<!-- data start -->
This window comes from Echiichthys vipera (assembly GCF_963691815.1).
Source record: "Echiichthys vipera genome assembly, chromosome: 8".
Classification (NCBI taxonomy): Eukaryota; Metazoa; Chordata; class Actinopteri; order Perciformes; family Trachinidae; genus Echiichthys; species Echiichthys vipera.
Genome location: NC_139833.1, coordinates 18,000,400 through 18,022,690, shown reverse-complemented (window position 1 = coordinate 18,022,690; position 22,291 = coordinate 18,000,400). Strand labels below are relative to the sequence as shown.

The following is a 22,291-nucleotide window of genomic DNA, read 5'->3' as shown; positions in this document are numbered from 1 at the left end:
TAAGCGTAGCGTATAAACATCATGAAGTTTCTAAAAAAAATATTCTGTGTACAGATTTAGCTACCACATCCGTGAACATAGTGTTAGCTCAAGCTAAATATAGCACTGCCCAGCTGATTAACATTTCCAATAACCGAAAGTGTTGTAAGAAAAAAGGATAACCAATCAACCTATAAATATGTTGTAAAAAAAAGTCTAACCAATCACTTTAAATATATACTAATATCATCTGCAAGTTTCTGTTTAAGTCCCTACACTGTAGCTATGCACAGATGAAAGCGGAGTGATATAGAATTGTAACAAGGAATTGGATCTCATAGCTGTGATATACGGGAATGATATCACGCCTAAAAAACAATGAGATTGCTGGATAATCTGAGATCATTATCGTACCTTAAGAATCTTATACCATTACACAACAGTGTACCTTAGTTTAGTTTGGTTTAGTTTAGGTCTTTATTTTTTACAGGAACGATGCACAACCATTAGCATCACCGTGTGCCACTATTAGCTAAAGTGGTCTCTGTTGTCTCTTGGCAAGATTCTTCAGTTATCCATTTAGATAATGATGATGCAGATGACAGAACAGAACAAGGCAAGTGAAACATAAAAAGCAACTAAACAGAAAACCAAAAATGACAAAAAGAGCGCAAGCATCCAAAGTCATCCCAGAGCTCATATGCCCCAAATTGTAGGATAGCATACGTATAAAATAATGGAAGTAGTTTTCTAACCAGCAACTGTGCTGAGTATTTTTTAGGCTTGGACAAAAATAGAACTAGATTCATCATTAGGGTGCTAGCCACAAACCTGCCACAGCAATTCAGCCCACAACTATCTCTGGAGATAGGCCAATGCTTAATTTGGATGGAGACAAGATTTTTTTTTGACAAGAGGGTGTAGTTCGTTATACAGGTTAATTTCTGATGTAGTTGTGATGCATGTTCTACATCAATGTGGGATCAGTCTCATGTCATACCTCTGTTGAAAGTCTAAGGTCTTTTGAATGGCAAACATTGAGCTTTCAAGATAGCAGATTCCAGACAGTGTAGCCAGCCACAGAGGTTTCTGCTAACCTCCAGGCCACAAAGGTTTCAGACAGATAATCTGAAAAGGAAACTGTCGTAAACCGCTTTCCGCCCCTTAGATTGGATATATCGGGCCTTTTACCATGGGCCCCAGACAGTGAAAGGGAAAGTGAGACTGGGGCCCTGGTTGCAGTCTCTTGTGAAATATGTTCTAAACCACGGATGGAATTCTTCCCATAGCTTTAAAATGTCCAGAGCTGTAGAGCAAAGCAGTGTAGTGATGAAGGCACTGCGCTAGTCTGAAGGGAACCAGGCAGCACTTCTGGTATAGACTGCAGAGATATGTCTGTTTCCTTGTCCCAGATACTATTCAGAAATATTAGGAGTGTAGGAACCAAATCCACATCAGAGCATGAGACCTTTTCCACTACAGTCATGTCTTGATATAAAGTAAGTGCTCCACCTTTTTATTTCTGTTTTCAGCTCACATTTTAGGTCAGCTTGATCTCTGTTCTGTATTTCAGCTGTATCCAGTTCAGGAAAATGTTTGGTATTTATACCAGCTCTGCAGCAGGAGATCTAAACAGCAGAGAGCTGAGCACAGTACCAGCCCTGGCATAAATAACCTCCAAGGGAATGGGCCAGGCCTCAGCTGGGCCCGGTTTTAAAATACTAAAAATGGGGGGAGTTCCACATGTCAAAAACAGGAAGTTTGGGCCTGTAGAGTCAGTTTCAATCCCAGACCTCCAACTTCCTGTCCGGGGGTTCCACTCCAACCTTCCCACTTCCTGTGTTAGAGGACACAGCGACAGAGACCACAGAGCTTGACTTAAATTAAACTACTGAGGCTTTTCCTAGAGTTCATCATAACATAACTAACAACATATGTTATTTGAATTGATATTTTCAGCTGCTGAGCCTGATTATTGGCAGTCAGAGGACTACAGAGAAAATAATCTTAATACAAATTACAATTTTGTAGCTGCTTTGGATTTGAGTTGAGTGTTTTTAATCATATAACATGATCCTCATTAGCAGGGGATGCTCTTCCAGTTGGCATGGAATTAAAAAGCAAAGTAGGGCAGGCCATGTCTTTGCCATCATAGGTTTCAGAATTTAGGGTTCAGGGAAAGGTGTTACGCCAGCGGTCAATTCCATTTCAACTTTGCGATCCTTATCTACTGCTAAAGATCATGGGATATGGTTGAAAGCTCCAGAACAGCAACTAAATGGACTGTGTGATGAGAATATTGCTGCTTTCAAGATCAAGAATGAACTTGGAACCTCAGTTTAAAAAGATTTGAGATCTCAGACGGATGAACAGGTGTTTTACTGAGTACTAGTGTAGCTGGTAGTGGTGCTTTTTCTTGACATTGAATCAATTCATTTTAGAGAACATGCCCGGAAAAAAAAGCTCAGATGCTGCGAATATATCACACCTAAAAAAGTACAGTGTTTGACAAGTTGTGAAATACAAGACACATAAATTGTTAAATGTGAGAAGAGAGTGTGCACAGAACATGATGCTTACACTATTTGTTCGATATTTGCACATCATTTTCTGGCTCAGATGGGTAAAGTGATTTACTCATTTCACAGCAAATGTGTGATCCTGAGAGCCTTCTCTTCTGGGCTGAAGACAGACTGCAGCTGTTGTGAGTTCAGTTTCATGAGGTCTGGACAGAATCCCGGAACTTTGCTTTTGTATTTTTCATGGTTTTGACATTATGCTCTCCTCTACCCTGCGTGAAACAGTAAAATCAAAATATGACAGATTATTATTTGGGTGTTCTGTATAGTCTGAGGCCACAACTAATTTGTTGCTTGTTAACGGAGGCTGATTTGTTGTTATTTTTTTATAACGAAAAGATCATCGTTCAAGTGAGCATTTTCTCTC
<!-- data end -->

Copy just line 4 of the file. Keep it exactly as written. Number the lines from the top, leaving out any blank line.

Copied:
Genome location: NC_139833.1, coordinates 18,000,400 through 18,022,690, shown reverse-complemented (window position 1 = coordinate 18,022,690; position 22,291 = coordinate 18,000,400). Strand labels below are relative to the sequence as shown.